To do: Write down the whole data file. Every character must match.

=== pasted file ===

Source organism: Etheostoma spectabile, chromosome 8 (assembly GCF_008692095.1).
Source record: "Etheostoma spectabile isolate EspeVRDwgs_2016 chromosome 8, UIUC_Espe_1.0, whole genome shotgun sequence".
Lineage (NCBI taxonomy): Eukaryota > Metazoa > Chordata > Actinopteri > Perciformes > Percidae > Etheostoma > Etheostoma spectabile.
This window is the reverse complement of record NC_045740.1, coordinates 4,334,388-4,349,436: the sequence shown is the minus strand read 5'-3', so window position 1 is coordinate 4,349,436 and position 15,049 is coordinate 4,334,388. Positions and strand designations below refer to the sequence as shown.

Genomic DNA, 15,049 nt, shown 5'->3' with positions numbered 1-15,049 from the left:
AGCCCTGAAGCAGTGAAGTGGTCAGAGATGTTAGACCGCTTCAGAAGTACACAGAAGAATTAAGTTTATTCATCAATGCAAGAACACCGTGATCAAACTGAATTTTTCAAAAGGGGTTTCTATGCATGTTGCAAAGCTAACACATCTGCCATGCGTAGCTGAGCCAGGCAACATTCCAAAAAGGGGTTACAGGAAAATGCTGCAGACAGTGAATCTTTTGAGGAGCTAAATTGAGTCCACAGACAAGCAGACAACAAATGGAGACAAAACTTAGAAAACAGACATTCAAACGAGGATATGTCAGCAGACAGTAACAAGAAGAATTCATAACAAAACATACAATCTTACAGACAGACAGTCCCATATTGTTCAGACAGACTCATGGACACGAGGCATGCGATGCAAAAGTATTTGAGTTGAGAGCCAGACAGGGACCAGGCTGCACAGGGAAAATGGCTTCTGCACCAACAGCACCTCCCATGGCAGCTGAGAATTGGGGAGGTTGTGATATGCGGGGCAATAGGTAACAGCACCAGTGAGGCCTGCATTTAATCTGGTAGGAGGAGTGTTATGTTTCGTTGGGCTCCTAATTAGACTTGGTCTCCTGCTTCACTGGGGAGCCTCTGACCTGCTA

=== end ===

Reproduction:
Source organism: Etheostoma spectabile, chromosome 8 (assembly GCF_008692095.1).
Source record: "Etheostoma spectabile isolate EspeVRDwgs_2016 chromosome 8, UIUC_Espe_1.0, whole genome shotgun sequence".
Lineage (NCBI taxonomy): Eukaryota > Metazoa > Chordata > Actinopteri > Perciformes > Percidae > Etheostoma > Etheostoma spectabile.
This window is the reverse complement of record NC_045740.1, coordinates 4,334,388-4,349,436: the sequence shown is the minus strand read 5'-3', so window position 1 is coordinate 4,349,436 and position 15,049 is coordinate 4,334,388. Positions and strand designations below refer to the sequence as shown.

Genomic DNA, 15,049 nt, shown 5'->3' with positions numbered 1-15,049 from the left:
AGCCCTGAAGCAGTGAAGTGGTCAGAGATGTTAGACCGCTTCAGAAGTACACAGAAGAATTAAGTTTATTCATCAATGCAAGAACACCGTGATCAAACTGAATTTTTCAAAAGGGGTTTCTATGCATGTTGCAAAGCTAACACATCTGCCATGCGTAGCTGAGCCAGGCAACATTCCAAAAAGGGGTTACAGGAAAATGCTGCAGACAGTGAATCTTTTGAGGAGCTAAATTGAGTCCACAGACAAGCAGACAACAAATGGAGACAAAACTTAGAAAACAGACATTCAAACGAGGATATGTCAGCAGACAGTAACAAGAAGAATTCATAACAAAACATACAATCTTACAGACAGACAGTCCCATATTGTTCAGACAGACTCATGGACACGAGGCATGCGATGCAAAAGTATTTGAGTTGAGAGCCAGACAGGGACCAGGCTGCACAGGGAAAATGGCTTCTGCACCAACAGCACCTCCCATGGCAGCTGAGAATTGGGGAGGTTGTGATATGCGGGGCAATAGGTAACAGCACCAGTGAGGCCTGCATTTAATCTGGTAGGAGGAGTGTTATGTTTCGTTGGGCTCCTAATTAGACTTGGTCTCCTGCTTCACTGGGGAGCCTCTGACCTGCTA